The Royal Society of Queensland is the senior scientiﬁc institution in the State. It traces its ancestry to the Royal Society of London (founded in 1660). It issued the ﬁrst of its annual Proceedings in 1884.
The Society seeks to increase awareness of and respect for the sciences in Queensland. It encourages original research and the application of scientiﬁc knowledge and method to policy-making and decision-making. The Society provides a forum for scientists and lay people to involve themselves in the progress of science in society.
The Society advocates on behalf of science and scientists but is not politically aligned. Its main contemporary activities are networking between scientists, government and the community; holding seminars crossing disciplinary and sectoral silos; and publishing the Proceedings.
The Governor of Queensland His Excellency The Honourable Paul de Jersey AC has agreed to be Patron for the duration of his term of ofﬁce.
Member Kerensa McCallie, Manager, Conservation Programs with Wildmob, has announced the inaugural Festival, featuring guided bushwalks, birding excursions and social events.
Eungella is located on the Clarke Range, approximately 65 km west of Mackay in Central Queensland. The area supports the only known population of Eungella Honeyeater as well as many other rare and threatened birds such as the Squatter Pigeon. A diversity of habitats from open woodlands to highland rainforest will impress visitors and present a birdwatching and bushwalking experience like no other.
Led by expert guides, you can participate in organised activities or optional activities. You can come up for the day or stay for the whole week.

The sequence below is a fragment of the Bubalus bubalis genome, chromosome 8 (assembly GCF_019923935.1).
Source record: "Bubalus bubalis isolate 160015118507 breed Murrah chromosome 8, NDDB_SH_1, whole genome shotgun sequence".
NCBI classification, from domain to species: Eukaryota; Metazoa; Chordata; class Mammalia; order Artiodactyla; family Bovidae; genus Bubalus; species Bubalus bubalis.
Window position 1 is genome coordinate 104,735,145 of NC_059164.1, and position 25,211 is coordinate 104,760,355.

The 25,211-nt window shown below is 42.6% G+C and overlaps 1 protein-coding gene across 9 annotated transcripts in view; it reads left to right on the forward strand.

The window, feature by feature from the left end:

Wildmob, sponsored by Mackay Regional Council and supported by the Eungella Progress Association, Birdlife Mackay and the Mackay Bushwalkers Club, is hosting what is hoped will be the first of many Festivals.
Early records of the Society and its predecessor the Queensland Philosophical Society are now available through the State Library of Queensland’s finding aid One Search.
- Minute books from 1883 to the 1940s are available in nine files.
Four more files include:
- Members’ register from 1859 Member No. 1
- Library Borrowing Book 1870-1930
- Secretary’s notebook
- Minute book 1868 – 1883 etc.
This is a landmark step in protecting the Society’s heritage. The fragile works were taken from their secure repository in the Museum to conservation scanning in the State Library.
A table of links to National Library of Australia’s archive of some newspapers mentioned in the minutes is also available.
Member Corinne Unger, Senior Research Officer, Sustainable Minerals Institute, was interviewed by Wendy Harmer on an ABC Breakfast (Sydney) program on abandoned mines on 17 February. Corinne is an international expert on life-cycle analysis of mining. Corinne’s audio file is now available.
A stocktake has brought to light a few boxes of special issue Landscape Health of Queensland 2002. The depth of understanding by Queensland scientists of how to manage the State’s natural resources shines through the pages. A copy of the contents pages is clickable. Copies free as a teaching aid. Contact the Society to arrange collection or postage.